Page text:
Article 5: Diplomatic relations
Establish full diplomatic and consular relations and to exchange resident ambassadors, including normalization of economic and cultural relations.
Article 6: Water resources
Article 7: Economic cooperation
To promote economic cooperation by removing discriminatory barriers and terminate economic boycotts.
Article 8: Refugees
Discuss the problem together with Egypt and the Palestinians, and the issue of refugees would be discussed multilaterally in conjunction with and contemporaneously with permanent status negotiations pertaining to the territories. Notably, this terminology did not distinguish among ethnic or religious categories suggesting that a solution must address Jewish and Arab displaced persons.
Article 9: Holy places
Guaranteed free access to historically significant places. Israel agreed to respect Jordan’s special role in protecting Muslim Holy shrines in Jerusalem. Israel agreed to give high priority to Jordan’s historic role in these shrines during permanent status negotiations. The states also pledged to promote interfaith relations among Judaism, Islam and Christianity, with the aim of working towards religious understanding, moral commitment, freedom of religious worship, tolerance and peace.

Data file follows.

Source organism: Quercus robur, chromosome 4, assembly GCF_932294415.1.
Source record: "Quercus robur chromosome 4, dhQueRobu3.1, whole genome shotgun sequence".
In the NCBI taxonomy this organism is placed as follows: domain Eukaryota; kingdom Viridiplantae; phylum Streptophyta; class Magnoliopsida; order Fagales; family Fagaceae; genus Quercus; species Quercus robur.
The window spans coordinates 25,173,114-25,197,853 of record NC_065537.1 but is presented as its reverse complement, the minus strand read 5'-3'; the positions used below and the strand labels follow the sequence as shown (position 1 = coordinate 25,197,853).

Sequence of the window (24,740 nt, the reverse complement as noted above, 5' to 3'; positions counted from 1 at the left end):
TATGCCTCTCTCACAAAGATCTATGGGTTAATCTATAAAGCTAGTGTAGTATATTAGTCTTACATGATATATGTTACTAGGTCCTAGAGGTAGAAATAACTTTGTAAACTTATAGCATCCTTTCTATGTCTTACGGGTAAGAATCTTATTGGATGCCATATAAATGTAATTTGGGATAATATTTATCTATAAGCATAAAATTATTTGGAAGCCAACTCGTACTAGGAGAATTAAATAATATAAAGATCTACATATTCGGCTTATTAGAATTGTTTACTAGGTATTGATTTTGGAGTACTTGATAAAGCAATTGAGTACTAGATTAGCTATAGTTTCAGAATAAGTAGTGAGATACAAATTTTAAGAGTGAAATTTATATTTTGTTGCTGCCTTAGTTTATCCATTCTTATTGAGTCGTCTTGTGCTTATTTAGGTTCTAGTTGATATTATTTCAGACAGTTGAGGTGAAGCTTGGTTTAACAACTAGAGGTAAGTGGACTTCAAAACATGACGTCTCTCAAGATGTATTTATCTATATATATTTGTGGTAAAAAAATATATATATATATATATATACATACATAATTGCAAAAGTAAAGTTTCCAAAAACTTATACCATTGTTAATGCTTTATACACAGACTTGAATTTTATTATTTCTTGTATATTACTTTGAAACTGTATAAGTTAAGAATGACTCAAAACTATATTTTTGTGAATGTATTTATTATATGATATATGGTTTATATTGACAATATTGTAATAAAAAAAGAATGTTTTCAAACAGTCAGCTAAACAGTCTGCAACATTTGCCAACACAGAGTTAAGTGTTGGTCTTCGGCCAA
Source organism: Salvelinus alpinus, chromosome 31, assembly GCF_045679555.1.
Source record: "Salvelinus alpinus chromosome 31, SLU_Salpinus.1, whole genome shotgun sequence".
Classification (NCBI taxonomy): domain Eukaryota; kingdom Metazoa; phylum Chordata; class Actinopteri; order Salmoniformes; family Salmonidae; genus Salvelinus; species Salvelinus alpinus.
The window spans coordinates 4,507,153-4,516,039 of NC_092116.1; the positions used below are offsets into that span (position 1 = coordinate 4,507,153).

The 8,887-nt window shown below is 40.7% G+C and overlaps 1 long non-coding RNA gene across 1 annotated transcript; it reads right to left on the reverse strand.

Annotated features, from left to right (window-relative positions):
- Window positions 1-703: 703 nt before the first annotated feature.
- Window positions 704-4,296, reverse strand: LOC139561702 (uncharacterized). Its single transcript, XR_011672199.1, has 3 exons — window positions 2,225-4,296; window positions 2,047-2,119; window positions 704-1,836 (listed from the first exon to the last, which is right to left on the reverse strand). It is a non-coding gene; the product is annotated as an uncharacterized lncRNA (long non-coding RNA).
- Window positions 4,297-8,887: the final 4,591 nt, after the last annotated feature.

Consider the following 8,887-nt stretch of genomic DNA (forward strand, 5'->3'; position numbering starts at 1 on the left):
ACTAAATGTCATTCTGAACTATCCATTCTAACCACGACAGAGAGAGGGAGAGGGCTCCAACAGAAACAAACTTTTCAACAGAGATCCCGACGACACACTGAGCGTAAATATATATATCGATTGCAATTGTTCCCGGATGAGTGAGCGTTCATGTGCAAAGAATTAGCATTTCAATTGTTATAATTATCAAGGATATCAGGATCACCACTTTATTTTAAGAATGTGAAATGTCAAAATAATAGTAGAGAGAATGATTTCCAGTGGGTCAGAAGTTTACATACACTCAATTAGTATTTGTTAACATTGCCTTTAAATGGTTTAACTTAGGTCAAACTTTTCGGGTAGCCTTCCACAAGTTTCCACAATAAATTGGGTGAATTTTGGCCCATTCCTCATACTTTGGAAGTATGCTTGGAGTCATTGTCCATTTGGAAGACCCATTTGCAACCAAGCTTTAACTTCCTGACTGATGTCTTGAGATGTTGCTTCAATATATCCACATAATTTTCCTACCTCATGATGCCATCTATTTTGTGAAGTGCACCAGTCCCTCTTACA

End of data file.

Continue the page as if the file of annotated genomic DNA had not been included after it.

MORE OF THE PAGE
Article 10: Culture and science
Establish cultural and scientific exchanges in all fields, and to establish normal cultural relations.
Article 11: Mutual understanding and tolerance
Abstain from propaganda against each other, prevent the dissemination of such propaganda in their own countries, and ensure mutual enjoyment by each other’s citizens of due process of law.
Article 12: Drugs and crime
Combat crime, smuggling, trafficking in illicit drugs, and try perpetrators.
Article 13: Roads
Permit free movement of people and vehicles and not impose discriminatory taxes or restrictions. Open and maintain roads and border-crossings, and continue negotiations for a highway to be constructed between Egypt, Israel and Jordan near Eilat.
Article 14: Freedom of the sea
Provide right of passage through territorial waters in accordance with international law including normal access to ports. The Strait of Tiran and the Gulf of Aqaba became international waterways open to all nations.
Article 15: Air travel
Recognize the rights, privileges and obligations provided for by multilateral aviation agreements, particularly the 1944 Convention on International Civil Aviation (The Chicago Convention) and the 1944International Air Services Transit Agreement.
Article 16: Communications
Open direct telephone and facsimile lines and postal links.
Article 17: Tourism
Promote cooperation in tourism.
Article 18: Environment
Cooperate on the environment, conservation and prevention of pollution.
Article 19: Energy
Article 20: Rift Valley
Develop the Jordan Rift Valley area, including joint economic, environmental, energy-related and tourism projects.
Article 21: Health
Article 22: Agriculture
Cooperation in agriculture, including veterinary services, plant protection, biotechnology and marketing.